LOGAN, Utah — NASA is casting a wider net in its search for designs of a habitat module that could support deep space missions, awarding contracts Aug. 9 to six companies for a new round of studies.
NASA awarded the contracts, with a combined value of $65 million, as part of its Next Space Technologies for Exploration Partnerships (NextSTEP) 2 program to develop concepts for habitats that could be used on missions in cislunar space and eventually to Mars. Each company is expected to contribute at least 30 percent of the total cost of the selected project.
In 2015, NASA awarded contracts to four companies in the original NextSTEP solicitation for habitat concepts: Bigelow Aerospace, Boeing, Lockheed Martin and Orbital ATK. Each of those companies won a NextSTEP-2 award as well, which will focus on refining those concepts and building module prototypes for ground testing.
In addition, NASA awarded NextSTEP-2 contracts to teams led by NanoRacks and Sierra Nevada Corp. (SNC). These companies will focus on design studies rather than module prototypes over the course of their two-year contracts.
The NanoRacks-led team, known as Ixion and including United Launch Alliance and Space Systems Loral, plans to study the conversion of a Centaur upper stage into a habitat module, rather than the construction of a dedicated habitat module. They argue that such an approach is more cost effective than building a dedicated habitat module.
“This is the only strategy that nearly eliminates both fabrication and launch costs since the habitat has essentially already been built and the launch of the habitat is an inherent part of every Atlas 5 flight,” said Mike Gold, vice president of Washington operations and business development for SSL. “The idea of repurposing upper stages in such a manner goes all the way back to Wernher von Braun, and we’re excited to take this low-cost, revolutionary strategy and transform it into reality.”
SNC’s design, developed in partnership with Aerojet Rocketdyne, is based on the cargo module the company is developing for its Dream Chaser vehicle for cargo missions to and from the International Space Station. In this concept, the cargo module would be left in orbit at the end of an ISS mission and serve as the core of the habitat, which would also include an expandable module and a solar electric propulsion system to transport it into cislunar space.
“This program is a perfect opportunity to showcase the heritage of our 25-plus years supporting space missions,” said Mark Sirangelo, corporate vice president of SNC’s Space Systems business, in an Aug. 10 statement. “The NextSTEP-2 habitat elevates our role as a prime integrator in the design of effective and efficient deep space habitats.”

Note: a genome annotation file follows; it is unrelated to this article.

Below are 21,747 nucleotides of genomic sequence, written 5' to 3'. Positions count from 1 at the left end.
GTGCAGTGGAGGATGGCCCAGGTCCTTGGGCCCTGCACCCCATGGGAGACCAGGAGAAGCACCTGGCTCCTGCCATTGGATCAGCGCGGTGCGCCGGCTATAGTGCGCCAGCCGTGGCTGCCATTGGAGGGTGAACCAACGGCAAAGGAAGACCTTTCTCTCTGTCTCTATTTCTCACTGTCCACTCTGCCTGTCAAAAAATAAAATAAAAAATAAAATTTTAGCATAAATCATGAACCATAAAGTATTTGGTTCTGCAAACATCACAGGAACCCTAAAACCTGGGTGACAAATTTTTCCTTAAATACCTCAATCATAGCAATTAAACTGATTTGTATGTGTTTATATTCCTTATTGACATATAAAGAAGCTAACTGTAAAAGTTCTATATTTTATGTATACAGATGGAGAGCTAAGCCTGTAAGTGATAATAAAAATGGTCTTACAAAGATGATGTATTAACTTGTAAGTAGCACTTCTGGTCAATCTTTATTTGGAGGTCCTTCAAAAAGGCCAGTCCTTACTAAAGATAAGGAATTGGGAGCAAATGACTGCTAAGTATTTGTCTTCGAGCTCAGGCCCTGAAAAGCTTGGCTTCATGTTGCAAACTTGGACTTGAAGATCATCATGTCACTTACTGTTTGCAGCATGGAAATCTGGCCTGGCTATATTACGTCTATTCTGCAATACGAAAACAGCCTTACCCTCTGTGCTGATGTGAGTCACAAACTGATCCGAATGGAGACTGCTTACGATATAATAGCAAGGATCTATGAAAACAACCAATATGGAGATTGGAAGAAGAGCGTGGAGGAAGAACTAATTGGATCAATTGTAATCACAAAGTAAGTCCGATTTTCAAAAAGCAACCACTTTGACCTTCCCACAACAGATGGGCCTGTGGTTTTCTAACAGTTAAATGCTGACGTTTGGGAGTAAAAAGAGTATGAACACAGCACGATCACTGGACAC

NASA considers NextSTEP-2 studies a critical phase in its plans to develop habitats that would be ready to support crewed missions in cislunar space in the 2020s, as the agency winds down its involvement on the ISS. “This is an important time frame, because these ground prototypes allow us to do integrated form, fit and function testing to a high fidelity of the concepts that industry has for meeting our requirements,” said Jason Crusan, director of NASA’s Advanced Exploration Systems office, at a July 26 meeting of the NASA Advisory Council’s human exploration and operations committee.
The NextSTEP-2 studies are done as public-private partnerships, rather than conventional contracts, to give companies greater flexibility in determining how to meet NASA’s requirements while also developing systems that could have other applications, such as commercial space stations in low Earth orbit. “We are fundamentally approaching this at the top level of trying to encourage meeting our requirements while maximizing the overlap with LEO advancement as well,” Crusan said at the committee meeting.
Some of the selected NextSTEP-2 awards have clear applications for commercial space stations. The illustration of the Ixion concept showed a modified Centaur module docked to the ISS. Bigelow’s NextSTEP-2 award covers the development of a ground prototype of its Expandable Bigelow Advanced Station Enhancement, or XBASE, that the company announced in April. XBASE would dock a Bigelow Aerospace B330 module to the ISS for both NASA and commercial use.